LL: I think it says a lot, as well, in these reactions of how much the old-school left movements are still in large majority white and male. The way this minister, in particular, has been singled out and become the object of slogans is extremely problematic as well. To talk precisely of those movements of resistance to finish this conversation and to maybe end up on an encouraging note, could you describe a little bit for us the many things that are being organized right now, that are led by people who are actually stigmatized by this structural racism we’ve been talking about?
NGS: Yes, the impetus for all these movements is the fact that everybody agrees on the issue of structural racism and how it has to be addressed. One major outcome of this is the fact that you have mobilization from racialized people on their own. They don’t want to be part of any kind of state agency. They want to be autonomous. They have this very accurate sense of building coalition in order to push forward their own agenda. I was part of one of these movements myself, the MAFED, that organized the March for Dignity and Against Racism [see The Funambulist 3]. This is a declaration of independence; that is to say, these are sovereign subjects. They don’t want to be bought or sold by any kind of master, because white men in the government consider that they own these women. So, it’s also about saying, “you don’t own anything.” Like many others, this movement fights against state violence, the police violence, the murders of young men who are mostly Arab or Black and have been killed for the past 40 years by the police and, most of the time, the police officers don’t get convicted. So, it’s also about pushing forward issues that are usually considered to be completely unwelcomed and exaggerated, as if the minorities who encounter stop-and-search on a daily basis for instance were indeed exaggerating. So, there is this will and this collective notion that something can be put forward. It’s also about every time that there’s a racist statement, to point at it and to say, this is not something that we will accept anymore. We’ll make statements, write in the newspapers, demonstrate, and file lawsuits against what is happening. I think this will take a long time but there is some hope in the change of not only position, but also the change of lexicon. Today, the fact that it’s about saying that racialization has become a structural process, is something that might end up touching and reaching out to people that experience it on a daily basis, but so far remain silent. So, it’s about reclaiming not only a voice, but also the space from where to express this voice.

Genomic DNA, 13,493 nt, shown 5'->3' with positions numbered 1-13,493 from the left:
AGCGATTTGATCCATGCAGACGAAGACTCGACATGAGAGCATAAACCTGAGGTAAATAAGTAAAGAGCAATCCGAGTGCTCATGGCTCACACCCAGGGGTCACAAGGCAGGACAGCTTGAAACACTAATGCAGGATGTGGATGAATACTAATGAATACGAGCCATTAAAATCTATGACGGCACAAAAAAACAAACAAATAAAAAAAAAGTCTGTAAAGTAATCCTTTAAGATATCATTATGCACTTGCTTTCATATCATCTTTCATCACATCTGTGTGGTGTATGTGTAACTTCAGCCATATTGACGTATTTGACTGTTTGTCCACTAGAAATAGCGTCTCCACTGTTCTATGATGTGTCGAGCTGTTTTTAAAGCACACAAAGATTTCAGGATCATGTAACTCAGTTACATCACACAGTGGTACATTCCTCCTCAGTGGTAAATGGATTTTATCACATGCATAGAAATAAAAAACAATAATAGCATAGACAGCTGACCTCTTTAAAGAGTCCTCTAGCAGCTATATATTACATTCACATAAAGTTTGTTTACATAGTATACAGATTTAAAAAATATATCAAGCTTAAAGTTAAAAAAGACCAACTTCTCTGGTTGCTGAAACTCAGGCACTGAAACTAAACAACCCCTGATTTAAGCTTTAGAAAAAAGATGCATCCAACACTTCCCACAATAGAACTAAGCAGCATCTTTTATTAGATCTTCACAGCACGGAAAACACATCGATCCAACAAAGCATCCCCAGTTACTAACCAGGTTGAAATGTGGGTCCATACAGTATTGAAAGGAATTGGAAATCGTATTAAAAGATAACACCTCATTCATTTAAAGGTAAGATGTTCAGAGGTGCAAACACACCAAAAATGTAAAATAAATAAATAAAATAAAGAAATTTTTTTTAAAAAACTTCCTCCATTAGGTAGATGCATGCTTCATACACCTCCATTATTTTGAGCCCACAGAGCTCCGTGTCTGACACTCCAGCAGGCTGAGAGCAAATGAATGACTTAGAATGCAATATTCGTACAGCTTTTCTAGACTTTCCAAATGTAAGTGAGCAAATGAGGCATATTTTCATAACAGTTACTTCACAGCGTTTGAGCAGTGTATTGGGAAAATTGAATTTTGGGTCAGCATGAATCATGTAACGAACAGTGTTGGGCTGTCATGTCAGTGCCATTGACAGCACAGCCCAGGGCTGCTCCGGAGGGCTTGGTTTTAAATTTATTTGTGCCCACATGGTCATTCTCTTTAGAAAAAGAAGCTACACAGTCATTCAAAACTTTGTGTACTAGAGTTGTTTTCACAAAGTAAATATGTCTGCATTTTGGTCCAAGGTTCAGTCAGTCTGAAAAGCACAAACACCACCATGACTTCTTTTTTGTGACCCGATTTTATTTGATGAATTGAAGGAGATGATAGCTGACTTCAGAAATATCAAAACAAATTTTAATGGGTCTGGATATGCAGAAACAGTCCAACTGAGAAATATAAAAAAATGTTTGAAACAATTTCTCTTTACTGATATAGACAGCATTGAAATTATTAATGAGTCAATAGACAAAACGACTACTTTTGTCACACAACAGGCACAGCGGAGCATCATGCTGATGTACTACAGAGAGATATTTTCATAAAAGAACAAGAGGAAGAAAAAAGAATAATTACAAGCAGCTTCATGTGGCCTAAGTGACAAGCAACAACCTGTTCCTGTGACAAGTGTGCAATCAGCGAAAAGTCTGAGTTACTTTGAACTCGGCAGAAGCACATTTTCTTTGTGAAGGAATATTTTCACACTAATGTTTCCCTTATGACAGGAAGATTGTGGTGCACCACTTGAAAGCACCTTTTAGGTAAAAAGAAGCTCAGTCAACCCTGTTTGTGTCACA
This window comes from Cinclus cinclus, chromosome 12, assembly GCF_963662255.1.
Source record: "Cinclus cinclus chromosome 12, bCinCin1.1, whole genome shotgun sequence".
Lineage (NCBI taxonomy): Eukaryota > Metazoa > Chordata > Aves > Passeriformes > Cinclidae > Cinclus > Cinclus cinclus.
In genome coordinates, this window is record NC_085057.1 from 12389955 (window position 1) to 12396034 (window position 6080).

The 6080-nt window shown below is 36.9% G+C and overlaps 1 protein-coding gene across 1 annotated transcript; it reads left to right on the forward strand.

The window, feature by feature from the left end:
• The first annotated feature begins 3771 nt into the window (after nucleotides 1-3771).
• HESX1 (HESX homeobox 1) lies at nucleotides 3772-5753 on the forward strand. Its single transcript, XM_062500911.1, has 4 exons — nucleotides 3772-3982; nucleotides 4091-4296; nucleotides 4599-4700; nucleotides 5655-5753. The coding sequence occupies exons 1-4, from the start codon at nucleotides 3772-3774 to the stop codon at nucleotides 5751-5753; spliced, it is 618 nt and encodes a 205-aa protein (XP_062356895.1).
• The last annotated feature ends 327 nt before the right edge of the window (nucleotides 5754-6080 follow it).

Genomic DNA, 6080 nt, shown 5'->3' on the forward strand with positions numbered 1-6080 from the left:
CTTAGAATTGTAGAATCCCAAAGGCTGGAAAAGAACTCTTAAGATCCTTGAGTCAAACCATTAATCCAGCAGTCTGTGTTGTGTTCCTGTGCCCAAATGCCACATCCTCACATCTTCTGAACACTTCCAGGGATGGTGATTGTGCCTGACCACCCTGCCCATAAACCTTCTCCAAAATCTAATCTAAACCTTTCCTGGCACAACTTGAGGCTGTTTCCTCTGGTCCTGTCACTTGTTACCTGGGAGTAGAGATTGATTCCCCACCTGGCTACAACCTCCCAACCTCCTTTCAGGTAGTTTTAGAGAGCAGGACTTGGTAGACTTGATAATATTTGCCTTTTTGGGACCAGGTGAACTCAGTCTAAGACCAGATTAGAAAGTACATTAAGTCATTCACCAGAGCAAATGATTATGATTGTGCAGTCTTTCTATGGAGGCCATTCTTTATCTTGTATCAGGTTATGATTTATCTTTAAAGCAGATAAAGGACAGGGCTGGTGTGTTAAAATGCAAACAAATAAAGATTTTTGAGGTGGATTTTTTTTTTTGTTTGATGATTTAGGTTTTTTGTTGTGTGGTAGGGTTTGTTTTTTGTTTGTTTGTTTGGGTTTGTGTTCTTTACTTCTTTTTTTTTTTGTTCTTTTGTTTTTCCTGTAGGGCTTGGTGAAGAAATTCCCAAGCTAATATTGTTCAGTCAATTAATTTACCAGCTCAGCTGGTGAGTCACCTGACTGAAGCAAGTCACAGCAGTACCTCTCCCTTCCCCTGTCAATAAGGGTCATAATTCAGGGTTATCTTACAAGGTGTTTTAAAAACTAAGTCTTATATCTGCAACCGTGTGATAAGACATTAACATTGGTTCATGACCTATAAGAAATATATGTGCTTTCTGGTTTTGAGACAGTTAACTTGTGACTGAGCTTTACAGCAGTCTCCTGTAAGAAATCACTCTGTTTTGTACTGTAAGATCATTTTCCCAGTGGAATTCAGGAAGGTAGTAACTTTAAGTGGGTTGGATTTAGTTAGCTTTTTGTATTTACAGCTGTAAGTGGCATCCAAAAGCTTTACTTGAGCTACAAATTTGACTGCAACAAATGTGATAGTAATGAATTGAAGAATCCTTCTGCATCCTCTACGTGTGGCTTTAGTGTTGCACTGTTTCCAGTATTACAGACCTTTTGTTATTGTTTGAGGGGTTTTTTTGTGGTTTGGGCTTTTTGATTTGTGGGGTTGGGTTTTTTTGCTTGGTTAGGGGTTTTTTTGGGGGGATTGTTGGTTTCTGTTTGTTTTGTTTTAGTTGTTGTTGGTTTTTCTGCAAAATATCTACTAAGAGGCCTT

Transcript by Amrit Trewn (2016) / Find the rest of this conversation online in “The Design of French Structural Racism.”